Town by town snapshot – Rochester

November 20, 2021 BY

Rochester's silos, painted by artist Jimmy Dvate, have become a major tourist attraction in northern Victoria.

The size of Rochester is approximately 86.4 square kilometres and the district has eleven parks covering one per cent of total area.

The population in 2011 was 3135 people and by the 2016 Census had contracted slightly to 3100, showing decline of 1.1 per cent in the area during that time.

Rochester a very scenic rural town, steeped in history, that is located 60 kilometres from Bendigo and 25 kilometres south of Echuca.

It is on the Northern Highway and the railway to Echuca, and the main section of the town is on the west side of the Campaspe River.

In 1846 John Rowe took up a pastoral run along the Campaspe River and later built an inn east of present-day Rochester.

A small settlement formed around the inn and was known as Rowe’s Camp and a township was surveyed at Rowe’s Camp, and was named Rowechester.

In 1855 the name was shortened to Rochester, nine years later the railway line from Bendigo to Echuca was opened through the town, and the year after that (1865) a school was opened for the district’s settlers.

This immaculately presented four-bedroom Rochester home sold recently for $645,000.

The Rochester district was part of the Echuca Shire (1871) which extended eastwards to Yarrawonga.

Within 15 years a series of severances reduced Echuca Shire to an area which became Rochester Shire in 1909.

As Echuca borough was a separate entity, Rochester became the Shire’s administrative centre by 1880.

The township moved from east of the river to develop around the railway station on the other side.

It had Presbyterian and Bible Christian churches, the shire hall, a flour mill (1868), bank branches, several hotels and an array of shops.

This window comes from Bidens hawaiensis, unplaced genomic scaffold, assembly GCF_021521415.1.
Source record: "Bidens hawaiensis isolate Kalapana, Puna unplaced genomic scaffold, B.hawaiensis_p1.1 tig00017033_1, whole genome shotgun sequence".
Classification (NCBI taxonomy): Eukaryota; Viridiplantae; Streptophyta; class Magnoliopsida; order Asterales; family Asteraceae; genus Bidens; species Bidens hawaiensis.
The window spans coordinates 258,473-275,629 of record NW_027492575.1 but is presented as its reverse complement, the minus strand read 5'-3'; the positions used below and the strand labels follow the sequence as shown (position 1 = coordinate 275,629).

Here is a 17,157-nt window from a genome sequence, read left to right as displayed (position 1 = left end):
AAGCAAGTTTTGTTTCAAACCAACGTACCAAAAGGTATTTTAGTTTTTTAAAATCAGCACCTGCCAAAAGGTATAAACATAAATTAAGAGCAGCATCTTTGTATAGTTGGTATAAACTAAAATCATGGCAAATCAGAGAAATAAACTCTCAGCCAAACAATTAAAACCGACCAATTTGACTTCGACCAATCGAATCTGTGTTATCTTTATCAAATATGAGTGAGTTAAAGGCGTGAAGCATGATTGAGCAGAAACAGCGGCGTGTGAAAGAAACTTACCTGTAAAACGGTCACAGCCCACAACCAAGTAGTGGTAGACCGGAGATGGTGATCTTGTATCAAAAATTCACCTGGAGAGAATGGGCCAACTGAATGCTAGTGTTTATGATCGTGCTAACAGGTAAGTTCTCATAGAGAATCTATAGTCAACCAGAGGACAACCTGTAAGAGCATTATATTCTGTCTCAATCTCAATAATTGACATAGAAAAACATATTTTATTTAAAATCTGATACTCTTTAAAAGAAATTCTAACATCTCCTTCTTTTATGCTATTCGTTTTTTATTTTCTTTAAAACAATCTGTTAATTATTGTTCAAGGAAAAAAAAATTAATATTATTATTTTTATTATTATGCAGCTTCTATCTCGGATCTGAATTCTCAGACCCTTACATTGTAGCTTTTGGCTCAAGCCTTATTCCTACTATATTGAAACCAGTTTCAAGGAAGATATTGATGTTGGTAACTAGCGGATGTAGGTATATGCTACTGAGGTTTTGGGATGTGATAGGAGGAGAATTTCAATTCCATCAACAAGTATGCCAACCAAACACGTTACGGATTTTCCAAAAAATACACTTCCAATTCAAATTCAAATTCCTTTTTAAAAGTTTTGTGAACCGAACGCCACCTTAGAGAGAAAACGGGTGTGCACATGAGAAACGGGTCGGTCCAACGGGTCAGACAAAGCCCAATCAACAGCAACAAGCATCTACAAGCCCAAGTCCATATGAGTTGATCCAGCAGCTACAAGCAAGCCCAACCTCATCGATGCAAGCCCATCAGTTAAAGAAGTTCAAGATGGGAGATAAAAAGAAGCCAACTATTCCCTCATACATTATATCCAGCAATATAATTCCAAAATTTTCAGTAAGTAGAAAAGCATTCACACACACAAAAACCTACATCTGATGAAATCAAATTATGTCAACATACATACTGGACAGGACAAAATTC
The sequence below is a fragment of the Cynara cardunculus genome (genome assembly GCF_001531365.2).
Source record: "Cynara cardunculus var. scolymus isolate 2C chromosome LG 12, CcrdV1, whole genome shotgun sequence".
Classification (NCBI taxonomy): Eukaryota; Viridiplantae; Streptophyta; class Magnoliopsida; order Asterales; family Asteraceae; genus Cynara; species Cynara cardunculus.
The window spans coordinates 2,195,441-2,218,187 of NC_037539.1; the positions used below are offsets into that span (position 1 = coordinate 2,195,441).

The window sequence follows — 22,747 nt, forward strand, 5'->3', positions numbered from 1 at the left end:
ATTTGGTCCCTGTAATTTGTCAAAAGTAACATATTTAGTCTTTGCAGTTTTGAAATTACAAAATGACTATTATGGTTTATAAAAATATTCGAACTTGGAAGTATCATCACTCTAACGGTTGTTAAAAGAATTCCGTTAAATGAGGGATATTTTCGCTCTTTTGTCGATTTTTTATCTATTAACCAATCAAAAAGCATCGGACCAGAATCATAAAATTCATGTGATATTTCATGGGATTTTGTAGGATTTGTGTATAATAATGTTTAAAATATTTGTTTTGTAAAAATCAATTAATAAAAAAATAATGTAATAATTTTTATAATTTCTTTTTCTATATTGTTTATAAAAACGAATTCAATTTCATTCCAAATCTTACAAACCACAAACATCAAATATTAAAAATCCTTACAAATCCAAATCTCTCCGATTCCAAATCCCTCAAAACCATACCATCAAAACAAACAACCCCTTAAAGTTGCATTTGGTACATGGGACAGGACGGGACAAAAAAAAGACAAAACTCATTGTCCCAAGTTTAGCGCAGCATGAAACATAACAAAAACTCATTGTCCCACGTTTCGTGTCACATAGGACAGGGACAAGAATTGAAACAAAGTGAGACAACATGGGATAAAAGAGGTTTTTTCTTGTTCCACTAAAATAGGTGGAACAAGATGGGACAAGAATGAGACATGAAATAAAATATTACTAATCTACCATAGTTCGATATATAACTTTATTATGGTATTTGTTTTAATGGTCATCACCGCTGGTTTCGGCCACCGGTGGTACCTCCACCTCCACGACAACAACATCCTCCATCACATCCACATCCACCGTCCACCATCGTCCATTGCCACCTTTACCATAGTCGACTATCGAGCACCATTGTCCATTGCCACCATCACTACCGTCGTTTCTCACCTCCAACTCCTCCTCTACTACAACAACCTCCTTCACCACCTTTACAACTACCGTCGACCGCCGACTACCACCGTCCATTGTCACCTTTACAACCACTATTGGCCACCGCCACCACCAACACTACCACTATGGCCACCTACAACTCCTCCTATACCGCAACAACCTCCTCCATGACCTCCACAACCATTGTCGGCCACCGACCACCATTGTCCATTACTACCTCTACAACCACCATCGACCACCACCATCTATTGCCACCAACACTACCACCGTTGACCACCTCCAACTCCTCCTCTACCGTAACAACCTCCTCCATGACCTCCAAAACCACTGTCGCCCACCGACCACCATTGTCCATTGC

In 1893 the Rochester Waterworks Trust was formed to draw irrigation water from the Campaspe River between 1910.

By World War Two Rochester’s population was about 1500 people.

It became a district centre for the irrigation area to its west, notwithstanding the growth of Lockington.

A municipal saleyard was opened (1911), a new bridge was built over the Campaspe River (1915), the Strand picture theatre was opened (1918) and Rochester’s football team became a force in the Bendigo League after joining in 1915.

In 1943 the Advance Rochester and District Association was formed, bringing a Housing Commission estate and a War Memorial hospital (1952).

The Returned Services League had opened a memorial hall in 1920, and in 1952 it acquired a two-storey mansion, Burneway House, for a war veterans’ home.

CoreLogic data indicates that the predominant age group in Rochester is 50-59 years with households being primarily childless couples and are likely to be repaying $1000 – $1399 per month on mortgages. In general, people in Rochester work in a managers occupation.

In 2011, 77.5 per cent of the homes in Rochester were owner-occupied compared with 76.3 per cent in 2016.

 

TIDBIT:

Rochester has a museum dedicated to the endurance cyclist, Sir Hubert Opperman (1904-96) who was born in Rochester.

 

Population: 3100

Male: 48.5%

Female: 51.5%

Median age: 51

5-year population change: -1.1%

House median value: $295,300

Change in Median Price: (5yrs) is 24.8%

Median asking rent per week: $270

Average length of ownership: 13 years

Owner occupiers:79%

Renters: 21%

 

House median sale price:

July 2021: $293,500

July 2020: $241,000

July 2019: $229,000

July 2018: $235,000

July 2017: $255,000

 

House sales per annum:

Period ending July 2021: 79

Period ending July 2020: 62

 

Land median sale price:

July 2021: $148,000

July 2020: $118,000

 

Land sales per annum:

Period ending July 2021: 13

Period ending July 2020: 5

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